What is a gallbladder?
The gallbladder is a nifty little organ that takes care of digesting all the fat you eat. It makes bile, which is what it uses to digest fat. Sometimes, things go wrong, and the gallbladder requires surgery. This happens because either the gallbladder isn’t secreting the bile properly or because gallstones get formed, which block things up and cause terrible pain and inflammation in the body. Pain in the gallbladder can be sharp, dull, or cramping in the upper, or upper/middle abdomen and can last several hours. The pains are severe and can come and go because of the contraction and expansion of the gallbladder.
Things like being obese, diabetic, losing weight too fast, gaining weight too fast, or extreme diets where people attempt to do “cleanses” that end up doing more harm than help all might end up exacerbating existing gallbladder conditions and pushing it over the edge to the point it requires surgery.
At which point, people might be recommended to undergo gallstone laparoscopic surgery.
After surgery, patients might find that their capacity for handling fatty foods changes dramatically. Loose stools and diarrhea become more common as the bile continues to drain in the absence of the gallbladder doing its job, causing a sort of laxative effect.
Your After-Surgery Prescription
Frequently, patients are given liquid food immediately after surgery. Foods that are a minimal strain on the digestive system such as broths, freshly juiced veggie and fruit juices are recommended, along with soups and porridges. There is no specific diet prescribed after surgery, but there are a solid set of rules to follow to aid recovery from the surgery, allow the body to function without the gallbladder, and to prevent problems in the future.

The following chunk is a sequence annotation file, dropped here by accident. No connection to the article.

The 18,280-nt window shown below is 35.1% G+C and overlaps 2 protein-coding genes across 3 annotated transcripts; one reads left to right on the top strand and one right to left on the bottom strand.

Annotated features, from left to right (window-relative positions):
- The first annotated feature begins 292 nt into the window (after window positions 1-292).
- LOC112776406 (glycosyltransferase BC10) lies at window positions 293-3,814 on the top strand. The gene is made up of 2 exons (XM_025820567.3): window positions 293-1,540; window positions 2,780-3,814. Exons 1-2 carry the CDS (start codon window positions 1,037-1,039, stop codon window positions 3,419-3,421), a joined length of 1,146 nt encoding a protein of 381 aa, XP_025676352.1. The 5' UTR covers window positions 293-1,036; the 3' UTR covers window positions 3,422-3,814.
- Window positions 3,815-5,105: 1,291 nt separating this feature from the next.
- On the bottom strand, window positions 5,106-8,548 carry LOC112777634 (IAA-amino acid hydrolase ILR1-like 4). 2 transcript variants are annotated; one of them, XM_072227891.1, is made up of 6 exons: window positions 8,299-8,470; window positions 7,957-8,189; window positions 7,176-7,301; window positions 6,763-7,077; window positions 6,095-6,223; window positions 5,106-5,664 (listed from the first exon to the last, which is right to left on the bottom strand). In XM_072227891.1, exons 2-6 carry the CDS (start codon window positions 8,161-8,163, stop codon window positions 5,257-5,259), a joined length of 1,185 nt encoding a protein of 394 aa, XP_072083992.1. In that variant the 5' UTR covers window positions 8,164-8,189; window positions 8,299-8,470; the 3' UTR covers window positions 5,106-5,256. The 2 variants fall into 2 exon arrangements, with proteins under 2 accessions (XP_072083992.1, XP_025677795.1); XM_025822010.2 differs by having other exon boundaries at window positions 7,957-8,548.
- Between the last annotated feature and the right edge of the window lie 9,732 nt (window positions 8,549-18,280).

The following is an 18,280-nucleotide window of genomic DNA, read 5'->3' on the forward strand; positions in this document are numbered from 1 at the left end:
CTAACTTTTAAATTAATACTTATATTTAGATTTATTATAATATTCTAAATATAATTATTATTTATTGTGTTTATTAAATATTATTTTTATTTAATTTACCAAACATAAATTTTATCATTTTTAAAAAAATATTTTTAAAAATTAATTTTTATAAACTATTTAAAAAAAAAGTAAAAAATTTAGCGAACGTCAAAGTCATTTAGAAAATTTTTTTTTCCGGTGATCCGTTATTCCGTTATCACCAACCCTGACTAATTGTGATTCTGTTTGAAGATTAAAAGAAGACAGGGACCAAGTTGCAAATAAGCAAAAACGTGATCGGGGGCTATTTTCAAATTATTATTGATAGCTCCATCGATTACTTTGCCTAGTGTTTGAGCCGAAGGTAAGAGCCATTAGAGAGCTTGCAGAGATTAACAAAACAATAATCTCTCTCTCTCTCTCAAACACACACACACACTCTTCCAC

Here are some of those general guidelines to follow after gallstone laparoscopic surgery:
Avoidance of bad fats and incorporation of healthy fats:
Polyunsaturated fats and omega three fats are required for the body. Others, such as saturated fats and those found in red meats cause problems. Avoid hydrogenated oils and fried foods. The highest long-chain saturated fats, mostly found in red meat, were shown to have the highest association with gallstones.
Next, only the healthiest of fats should be consumed. Reach for flax seeds, walnuts, coconuts, and fish oil which have those essential fats and omega 3s necessary for the body.
High Fibre Foods:
Because bile can no longer be stored, the bile flows into the small intestine. This does not affect digestion, but can have a laxative effect and cause the diarrhoea above and loose stools. Having mass in your bowel movement is crucial as that is the vehicle through which the body disposes of toxins and unwanted substances.
A healthy plant-based diet high in fibre allows the gut to begin to normalise movements in the absence of bile. Bell peppers, citrus fruits(Providing that important vitamin C needed for recovery and prevention of gallbladder issues as well) dark leafy greens and lentils are perfect additions to the diet after surgery. Make sure to soak those lentils and legumes, as gas-forming foods can cause trouble.
Small and Frequent Meals:
As bile is no longer stored, constantly draining the bile means that it frequently needs to be removed from the body. Small meals allow your digestive system to recuperate after surgery, with a healthy peristaltic motion that removes toxins as long as fibre and a well-balanced diet are followed.
Lean Cuts of Protein:
As long as the fatty cuts are avoided, patients recovering from gallbladder surgery can partake in lean cuts of meat because it places no strain on the gallbladder. Avoid marbled beef and look for white meats like chicken and the leaner fish like cod, flounder, and halibut.
Although there might not be a strict or fixed diet to follow post gallbladder surgery, it is always advisable to follow the high fiber and low protein diet to reduce diarrhea over time and improve overall health. If the diarrhea gets severe and a person is experiencing weight loss, visiting your doctor is necessary. The doctor may prescribe loperamide to slow down intestinal movement or cholestyramine to decrease laxative effect of bile gallstone laparoscopic surgery